Also dreaming of yellow will be 2014 winner Vincenzo Nibali (Bahrain-Merida), whose stage race form this season has been below par, French hope Romain Bardet (Ag2r), who needs to find a way of mitigating his losses in the time trials, 2017 Giro winner Tom Dumoulin (Sunweb), who has played down his aspirations, and Brit Adam Yates (Mitchelton-Scott), the twin brother of Giro contender Simon, who landed a fourth place at the Tour two years ago.
Others to watch out for
Of course, the Tour isn't just about the fight for yellow. Sprint legend Mark Cavendish (Dimension Data) has his eyes on four more stage wins which would put him level with record holder Merckx on 34.
Form and injuries have hampered Cavendish in recent seasons and he will have to find a way to finish ahead of speedsters Marcel Kittel (Katusha-Alpecin), Fernando Gaviria (Quick-Step Floors), Dylan Groenewegen (LottoNL-Jumbo) and Arnaud Demare, (Groupama-FDJ), while Peter Sagan (Bora-Hansgrohe), who was disqualified in 2017 for causing a high-speed crash which sent Cavendish into the barriers, is favourite to reclaim the green jersey.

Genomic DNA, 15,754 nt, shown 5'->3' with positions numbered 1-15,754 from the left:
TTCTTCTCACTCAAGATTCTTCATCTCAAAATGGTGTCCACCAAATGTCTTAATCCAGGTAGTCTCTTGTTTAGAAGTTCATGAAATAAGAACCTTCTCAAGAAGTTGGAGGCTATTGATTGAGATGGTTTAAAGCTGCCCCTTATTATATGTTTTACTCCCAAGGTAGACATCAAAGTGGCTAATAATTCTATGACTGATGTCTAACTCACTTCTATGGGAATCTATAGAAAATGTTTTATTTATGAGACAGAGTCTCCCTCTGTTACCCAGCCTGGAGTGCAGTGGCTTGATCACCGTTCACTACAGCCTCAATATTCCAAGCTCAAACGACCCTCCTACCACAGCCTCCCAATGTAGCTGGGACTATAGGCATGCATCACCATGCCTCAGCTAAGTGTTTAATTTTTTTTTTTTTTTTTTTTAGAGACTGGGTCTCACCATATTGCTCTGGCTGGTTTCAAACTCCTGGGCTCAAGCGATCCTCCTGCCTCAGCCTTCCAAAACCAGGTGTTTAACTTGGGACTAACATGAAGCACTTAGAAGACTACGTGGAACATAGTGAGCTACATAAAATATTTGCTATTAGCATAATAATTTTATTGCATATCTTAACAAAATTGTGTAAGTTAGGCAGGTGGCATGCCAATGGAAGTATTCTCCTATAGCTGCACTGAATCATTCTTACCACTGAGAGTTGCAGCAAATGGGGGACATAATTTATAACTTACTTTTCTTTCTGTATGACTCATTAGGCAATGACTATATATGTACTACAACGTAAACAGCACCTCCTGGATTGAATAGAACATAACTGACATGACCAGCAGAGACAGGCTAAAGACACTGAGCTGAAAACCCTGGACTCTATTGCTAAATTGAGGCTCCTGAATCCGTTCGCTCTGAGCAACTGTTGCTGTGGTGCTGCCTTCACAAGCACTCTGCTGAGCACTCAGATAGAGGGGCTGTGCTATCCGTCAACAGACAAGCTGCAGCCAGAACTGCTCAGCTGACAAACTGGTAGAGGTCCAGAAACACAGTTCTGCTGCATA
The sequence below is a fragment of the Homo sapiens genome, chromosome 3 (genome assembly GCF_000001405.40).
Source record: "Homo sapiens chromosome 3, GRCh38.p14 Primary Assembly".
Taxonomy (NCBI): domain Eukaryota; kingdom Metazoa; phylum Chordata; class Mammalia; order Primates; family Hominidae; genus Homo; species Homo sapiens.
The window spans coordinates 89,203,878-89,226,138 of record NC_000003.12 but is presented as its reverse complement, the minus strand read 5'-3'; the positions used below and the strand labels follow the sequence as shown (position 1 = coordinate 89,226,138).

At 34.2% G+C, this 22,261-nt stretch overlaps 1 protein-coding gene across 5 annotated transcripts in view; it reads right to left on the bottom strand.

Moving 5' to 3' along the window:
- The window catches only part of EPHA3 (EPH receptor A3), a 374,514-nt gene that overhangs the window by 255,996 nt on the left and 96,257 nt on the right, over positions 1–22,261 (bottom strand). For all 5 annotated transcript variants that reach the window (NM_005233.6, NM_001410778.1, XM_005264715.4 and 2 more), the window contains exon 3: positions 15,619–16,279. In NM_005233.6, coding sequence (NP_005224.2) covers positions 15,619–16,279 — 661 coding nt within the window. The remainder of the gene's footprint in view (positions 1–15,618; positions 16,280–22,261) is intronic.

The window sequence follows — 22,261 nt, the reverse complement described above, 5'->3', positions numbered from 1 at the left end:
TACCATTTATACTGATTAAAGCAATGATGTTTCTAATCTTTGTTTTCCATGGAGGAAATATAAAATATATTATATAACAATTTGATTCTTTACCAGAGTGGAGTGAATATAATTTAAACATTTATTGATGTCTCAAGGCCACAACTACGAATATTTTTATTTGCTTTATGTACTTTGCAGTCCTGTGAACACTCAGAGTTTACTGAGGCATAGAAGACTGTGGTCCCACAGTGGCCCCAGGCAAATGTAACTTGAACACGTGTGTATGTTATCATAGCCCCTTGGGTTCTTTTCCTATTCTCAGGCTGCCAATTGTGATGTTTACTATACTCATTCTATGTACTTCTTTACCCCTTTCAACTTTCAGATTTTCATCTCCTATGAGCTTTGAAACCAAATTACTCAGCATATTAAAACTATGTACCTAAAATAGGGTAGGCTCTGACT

Some other names to note are Brit Geraint Thomas (Team Sky) who has earned the right of 'protected rider' status and will have the chance to aim for a high overall finish, French mountain stage hunters Warren Barguil (Fortuneo-Samsic) and Pierre Rolland (EF Education First-Drapac), breakaway specialist Thomas De Gendt (Lotto-Soudal) and another Sky rider, young Colombian climbing sensation Egan Bernal.
The key stages
Stage three: After a couple of opening flat stages, the riders will tackle a 35km team time trial around Cholet in western France. It comes early in the race but it could be a crucial moment - a team trial in the recent Criterium du Dauphine over a similar course and distance saw significant time gaps between teams. Yellow jersey hopefuls could surrender minutes if their colleagues can't match their strongest rivals.